Electric-car maker Coda files for bankruptcy

coda bankruptcy
Potential car buyers view the CODA electric car at the 2012 Washington Auto Show.

California-based electric car maker, Coda, filed for bankruptcy protection on Wednesday, saying it plans to transition to the battery and energy-storage business.

The company had positioned itself as a cheaper alternative to fellow electric-car maker Tesla (TSLA) and plug-in hybrid-car maker Fisker. Coda's all-electric mid-sized sedan went for roughly $37,000, but proved a huge sales disappointment, with less than 100 vehicles sold. A Tesla Model S, with its most potent battery option, goes for $72,000.

Coda had the bodies and chassis of its cars built in China, with the battery systems installed in California.

CEO Phil Murtaugh said in a statement Coda's leadership had concluded "that focusing on the Company's energy storage business presents the best opportunity moving forward." Coda's energy storage business uses the same battery technology that powers its vehicles.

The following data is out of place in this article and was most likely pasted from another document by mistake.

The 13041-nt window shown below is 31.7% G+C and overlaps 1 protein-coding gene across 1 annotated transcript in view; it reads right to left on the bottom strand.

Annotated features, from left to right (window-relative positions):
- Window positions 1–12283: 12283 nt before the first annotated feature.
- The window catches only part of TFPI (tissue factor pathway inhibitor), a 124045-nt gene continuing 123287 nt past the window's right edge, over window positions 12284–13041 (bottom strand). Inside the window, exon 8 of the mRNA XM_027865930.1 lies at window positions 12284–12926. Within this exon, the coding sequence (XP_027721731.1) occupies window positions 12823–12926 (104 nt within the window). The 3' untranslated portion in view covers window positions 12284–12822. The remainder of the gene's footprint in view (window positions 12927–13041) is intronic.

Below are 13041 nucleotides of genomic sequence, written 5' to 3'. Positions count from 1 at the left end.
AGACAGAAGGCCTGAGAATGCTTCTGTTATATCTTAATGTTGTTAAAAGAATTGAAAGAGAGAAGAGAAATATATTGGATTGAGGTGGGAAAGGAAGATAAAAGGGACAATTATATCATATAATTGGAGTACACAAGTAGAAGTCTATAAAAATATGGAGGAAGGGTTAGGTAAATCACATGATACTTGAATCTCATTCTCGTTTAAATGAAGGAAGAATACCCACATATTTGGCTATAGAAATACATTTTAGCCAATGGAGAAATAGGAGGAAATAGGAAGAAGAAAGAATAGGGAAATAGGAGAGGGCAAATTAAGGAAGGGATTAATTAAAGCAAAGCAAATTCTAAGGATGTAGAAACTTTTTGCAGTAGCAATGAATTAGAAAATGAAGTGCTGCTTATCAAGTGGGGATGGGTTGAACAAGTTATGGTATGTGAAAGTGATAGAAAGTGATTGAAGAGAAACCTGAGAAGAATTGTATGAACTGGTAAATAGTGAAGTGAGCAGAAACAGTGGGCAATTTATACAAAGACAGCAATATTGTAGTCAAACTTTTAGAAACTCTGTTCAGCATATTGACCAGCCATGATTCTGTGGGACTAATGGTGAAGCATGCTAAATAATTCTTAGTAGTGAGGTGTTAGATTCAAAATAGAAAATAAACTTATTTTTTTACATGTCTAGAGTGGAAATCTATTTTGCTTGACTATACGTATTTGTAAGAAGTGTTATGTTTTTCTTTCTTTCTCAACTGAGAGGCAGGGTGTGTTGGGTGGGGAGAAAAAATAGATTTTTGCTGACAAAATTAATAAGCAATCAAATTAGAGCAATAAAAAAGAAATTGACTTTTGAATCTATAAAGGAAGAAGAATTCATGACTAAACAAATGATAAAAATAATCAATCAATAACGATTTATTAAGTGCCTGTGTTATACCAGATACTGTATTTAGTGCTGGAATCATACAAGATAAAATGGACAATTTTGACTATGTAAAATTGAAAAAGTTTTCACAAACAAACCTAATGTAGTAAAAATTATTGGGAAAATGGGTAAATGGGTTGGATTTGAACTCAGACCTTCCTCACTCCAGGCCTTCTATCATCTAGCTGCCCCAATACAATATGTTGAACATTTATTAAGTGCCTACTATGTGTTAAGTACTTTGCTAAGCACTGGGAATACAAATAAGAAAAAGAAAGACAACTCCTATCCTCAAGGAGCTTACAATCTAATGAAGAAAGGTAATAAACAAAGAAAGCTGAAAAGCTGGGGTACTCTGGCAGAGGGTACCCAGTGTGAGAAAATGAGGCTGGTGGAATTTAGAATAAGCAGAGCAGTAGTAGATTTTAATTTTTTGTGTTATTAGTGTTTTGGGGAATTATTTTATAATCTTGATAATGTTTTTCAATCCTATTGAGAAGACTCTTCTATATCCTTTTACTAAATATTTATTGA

Elon Musk: Electric car competition is key
Elon Musk: Electric car competition is key

It's not easy to stay afloat in the electric-car business. Fisker appears near bankruptcy as well, having laid off most of its employees last month. The company suspended production of its only car, the $107,850 Karma, in February.

Related: Lawmakers probe government loan to Fisker

Fisker was hobbled in part because its battery supplier, A123 Systems, filed for bankruptcy last year and forced a halt in production of the Karma.

Tesla, meanwhile, has fared better. The company said in April that sales of its all-electric Model S had exceeded expectations in the past few months, and that it is poised to report its first-ever quarterly profit when it reports earnings next week.

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